Category Archives: Jobs

Forty Years Of WOW – The War On Workers – In America

Here’s another dog-bites-man story, an economic tale of today’s America that only a Republican could love or ignore or feign surprise at. TPM’s Brian Beutler points us to a preview of the Economic Policy Institute’s forthcoming publication, “The State of Working America,” and the state is… not good. The preview, “The wedges between productivity and median compensation growth” by Lawrence Mishel, informs us that from 1948 (my birth year) to 2011, while worker productivity has gained 254.3% in a more or less straight-line increase, hourly compensation has gained only 113.1% in the same time period. The hourly compensation curve tracks the productivity curve up to the early 1970s, but then flattens out as wages have stagnated for four decades. See the linked EPI article for those graphs.

Another graph is more interesting. This one shows productivity gains from 1973 to 2011… more or less my working lifetime… about 80.4%, again in a more-or-less straight line… and median hourly compensation, by gender. Median male compensation has increased almost not at all… 0.1%. Overall median hourly compensation has increased only 10.7%… remember, this is in the face of an 80% productivity gain.

Average hourly compensation has grown by 39.2%, vastly more than median hourly compensation gains, which means most of the gains by both women and men have gone to higher-paid workers. Median female compensation has grown by only 33.2%, in other words, nowhere close to the average though well above the both-genders median. (I assume the much higher gains for women are because equal-pay laws have somewhat ameliorated the unconscionable underpayment of women in earlier decades.) Here is the graph:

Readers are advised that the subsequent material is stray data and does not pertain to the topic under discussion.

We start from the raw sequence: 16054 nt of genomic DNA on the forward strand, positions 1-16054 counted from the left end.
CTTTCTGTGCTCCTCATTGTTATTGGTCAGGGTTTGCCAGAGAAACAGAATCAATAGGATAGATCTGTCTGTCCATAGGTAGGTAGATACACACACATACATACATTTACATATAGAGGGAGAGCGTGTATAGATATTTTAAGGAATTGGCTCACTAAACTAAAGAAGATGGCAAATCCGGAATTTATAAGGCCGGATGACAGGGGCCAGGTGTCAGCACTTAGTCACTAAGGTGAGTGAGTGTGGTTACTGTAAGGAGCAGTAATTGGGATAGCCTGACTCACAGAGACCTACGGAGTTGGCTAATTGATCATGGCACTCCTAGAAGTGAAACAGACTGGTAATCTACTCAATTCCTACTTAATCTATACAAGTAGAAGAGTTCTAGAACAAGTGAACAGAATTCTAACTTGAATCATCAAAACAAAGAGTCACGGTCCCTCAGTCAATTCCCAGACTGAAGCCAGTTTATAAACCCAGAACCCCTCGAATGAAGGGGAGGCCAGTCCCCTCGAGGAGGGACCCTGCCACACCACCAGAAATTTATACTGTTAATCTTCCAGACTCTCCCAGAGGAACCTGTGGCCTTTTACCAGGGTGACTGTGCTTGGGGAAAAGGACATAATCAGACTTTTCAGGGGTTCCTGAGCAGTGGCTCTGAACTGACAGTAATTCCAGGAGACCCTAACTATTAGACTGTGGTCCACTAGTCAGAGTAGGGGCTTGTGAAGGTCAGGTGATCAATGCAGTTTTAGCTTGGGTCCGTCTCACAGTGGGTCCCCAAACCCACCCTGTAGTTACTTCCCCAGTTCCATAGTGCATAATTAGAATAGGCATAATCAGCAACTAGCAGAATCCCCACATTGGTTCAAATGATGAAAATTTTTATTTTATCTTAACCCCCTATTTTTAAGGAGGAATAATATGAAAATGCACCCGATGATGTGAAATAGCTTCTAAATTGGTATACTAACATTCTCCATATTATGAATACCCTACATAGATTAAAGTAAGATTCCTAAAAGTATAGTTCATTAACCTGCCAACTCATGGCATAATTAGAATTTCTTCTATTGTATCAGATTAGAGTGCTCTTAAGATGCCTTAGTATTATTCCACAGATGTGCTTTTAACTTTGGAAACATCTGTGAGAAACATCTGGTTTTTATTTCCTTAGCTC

I said at the beginning that this is a dog-bites-man story. If you are a working-class, working-age American, you scarcely need to be told that you are working harder and more hours while your personal economic situation is simply not improving. Of course there are exceptions, but remember the above graph deals in the median… the most typical numbers… and the average numbers. On the whole, all those productivity gains meant profit gains for your employers. Well and good; there’s nothing immoral about profit… unless it is not shared with the people who make it possible. And those are the workers in America who are just plain not getting a fair deal. We’ve doubled our productivity and gotten squat for our reward. That is wrong.

As someone once said on the ancient 1960s/1970s comedy TV show Laugh-In, “We upped our work production… up yours!” It was funnier before it became a true rendition of the attitude of the 1% toward the 99%.

Obama Caves Again #285714

Obama scheduled a major policy speech to Congress on jobs for Sept. 7. That happens to be the same date as one of the three Republican presidential candidate debates.

John Boehner objected. Obama promptly conceded the date, and rescheduled his major speech to Congress for Sept. 8.

At first, I thought Obama was just a coward, and that may still be true. But his real motivation in sacrificing urgent national policy to Republican presidential politics is much simpler…


Is there any part of that statement you don’t understand?

Unemployed? Don’t Bother Applying

I suppose I’m still too naive, or perhaps I simply haven’t run head-on into this one, via Susie Madrak from HuffPost:

Employers are still discriminating against unemployed people in their online job ads despite an increase of scrutiny on hiring practices, a new report by the National Employment Law Project has found.

HuffPost reported back in June 2010 that a number of job postings on sites such as Craigslist, and explicitly ruled out jobless applicants using the language “must be currently employed,” or “no unemployed candidates will be considered.” According to the new NELP survey of a number of “heavily-trafficked job posting websites,” employers have continued to screen out applicants solely because they are unemployed.